The Insight Scoop: August
By Charlie Gill
In this August edition we will explore:
- Where is non-alcoholic beer popular?
- Which European countries can’t even afford a week's holiday?
- When is it okay for children to start wearing makeup, have a smartphone or stay out late?
- What is the future of dating apps?
- Why age agnostic marketing works
- How owning a plant is growing in popularity
The mainstream beer market may be facing difficulties in its traditional markets but some pockets are doing well, with no-alcohol beer being the latest niche to show strong growth.
Heineken reported that volume sales of its low and no-alcohol portfolio had grown in the high single digits during the first half of the year to 6.9 million hectolitres and that 48 of its brands now offer a non alcoholic version. Sales of Heineken 0.0 product have surged in the past year – “a healthy 80%” – thanks to a combination of organic growth and wider distribution (it’s now available in 51 countries).
Sales on non-alcoholic beer have increased by 60% in Ireland in 2018. It’s a pattern that can be seen across Europe, with double digit sales increases registered in the UK (+28%), the Netherlands (+33%) and Poland (+80%).
Many independent brewers are focusing on only producing low and non-alcoholic beers.
We may see more independent and craft producers introducing these low and non-alcoholic beers (in Ireland), or indeed focussing their business solely on this offering, as we have seen in the UK.
Takeaway: There has been an increase in the sales of non alcoholic beer across Europe; +80% in Poland and +28% in the UK.
No Summer holidays
In major cities across Europe, particularly in Spain and France, a major exodus occurs in August. In Madrid, for example, traffic becomes quieter, restaurants close and offices lie empty as locals flock to the coast to escape the stifling heat. These holiday migrations are the norm in both countries where people can easily take them for granted.
There are exceptions, however, with new and depressing data from Eurostat showing that holidays are simply unaffordable for large numbers of Europeans.
The highest share of people who could not afford a one-week holiday away from home in 2018 was recorded in Romania at 59 percent. Croatia came second with 51.3 percent while Greece and Cyprus were tied for third with 51 percent. Large proportions of the population in Italy (43.7 percent), Ireland (35.3 percent) and Poland (34.6 percent) also said a one-week holiday was out of their financial grasp.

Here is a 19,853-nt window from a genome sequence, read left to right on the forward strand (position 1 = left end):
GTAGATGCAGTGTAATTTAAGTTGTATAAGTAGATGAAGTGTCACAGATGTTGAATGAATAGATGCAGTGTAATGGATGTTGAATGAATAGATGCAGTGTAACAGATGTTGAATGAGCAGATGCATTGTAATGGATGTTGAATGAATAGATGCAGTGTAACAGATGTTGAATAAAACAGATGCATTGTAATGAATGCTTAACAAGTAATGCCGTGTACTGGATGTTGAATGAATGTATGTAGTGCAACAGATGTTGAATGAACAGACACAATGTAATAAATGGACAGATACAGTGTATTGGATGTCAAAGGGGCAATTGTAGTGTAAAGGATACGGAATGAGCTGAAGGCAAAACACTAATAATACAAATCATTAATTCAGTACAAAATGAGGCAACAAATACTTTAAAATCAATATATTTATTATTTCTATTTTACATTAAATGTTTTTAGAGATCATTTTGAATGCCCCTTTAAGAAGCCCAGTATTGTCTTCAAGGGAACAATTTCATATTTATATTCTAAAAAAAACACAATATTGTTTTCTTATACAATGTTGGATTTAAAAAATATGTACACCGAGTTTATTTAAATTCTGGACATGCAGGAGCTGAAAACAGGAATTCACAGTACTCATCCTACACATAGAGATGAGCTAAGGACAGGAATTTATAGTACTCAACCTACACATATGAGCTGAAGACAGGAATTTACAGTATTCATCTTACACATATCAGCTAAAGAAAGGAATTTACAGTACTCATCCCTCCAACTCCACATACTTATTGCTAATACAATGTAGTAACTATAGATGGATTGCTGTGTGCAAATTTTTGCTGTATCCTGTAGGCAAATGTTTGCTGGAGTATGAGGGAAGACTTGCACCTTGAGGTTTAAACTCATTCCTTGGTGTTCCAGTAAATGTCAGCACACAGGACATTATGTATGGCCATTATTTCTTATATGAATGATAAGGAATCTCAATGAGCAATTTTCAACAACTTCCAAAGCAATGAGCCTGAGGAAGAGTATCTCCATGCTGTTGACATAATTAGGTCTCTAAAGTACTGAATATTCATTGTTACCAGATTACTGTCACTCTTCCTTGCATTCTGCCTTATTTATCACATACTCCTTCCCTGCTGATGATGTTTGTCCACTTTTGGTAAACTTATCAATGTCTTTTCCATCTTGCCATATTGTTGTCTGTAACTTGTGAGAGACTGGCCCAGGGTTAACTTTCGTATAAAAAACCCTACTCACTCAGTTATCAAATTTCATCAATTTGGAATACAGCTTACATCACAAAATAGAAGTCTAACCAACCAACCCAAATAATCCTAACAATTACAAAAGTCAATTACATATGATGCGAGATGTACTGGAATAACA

Even in Spain where long holidays in August are typical, 34.2 percent of people said they still could not pay the costs of a week-long break.
Takeaway: The highest share of people who could not afford a one week holiday away from home is recorded in Romania at 59%.
Makeup is generally frowned upon until a child is 14, by which point 48% of Britons think it’s ok. 58% women think it’s ok by 14, but 68% men don’t reach the same point until the child is 16. By the age of 11 49% think it’s ok for a kid to have a “brick phone”. Just 22% of Brits think they should have such access by 11. By the age of 13 46% think it’s ok, this tips over to 59% at age 14. Those who are parents to children aged 17 and below are slightly more permissive. 61% are happy with a child having a “brick phone” by age 11 (compared to 47% of everyone else). Only 33% think it’s ok for a child to have their own debit card by the age of 15.
At 16, however, this figure doubles to 65%. Parents of children aged 17 and under are more permitting than the general population. 50% of these parents say it’s ok for children to have debit card by age 15, a figure fully twenty percentage points higher than those without children in this age range. 49% of people are ok with children riding public transport without their parents by the age of 12. Allowing kids to stay out after dark, 52% are ok with them doing so by 15. Parents of children aged under 18 actually tend to be happier to let them out in the evenings at earlier ages than the rest of the population.
Takeaway: Only 33% think it’s ok for a child to have a debit card by the age of 15. At 16, however, this figure doubles to 65%.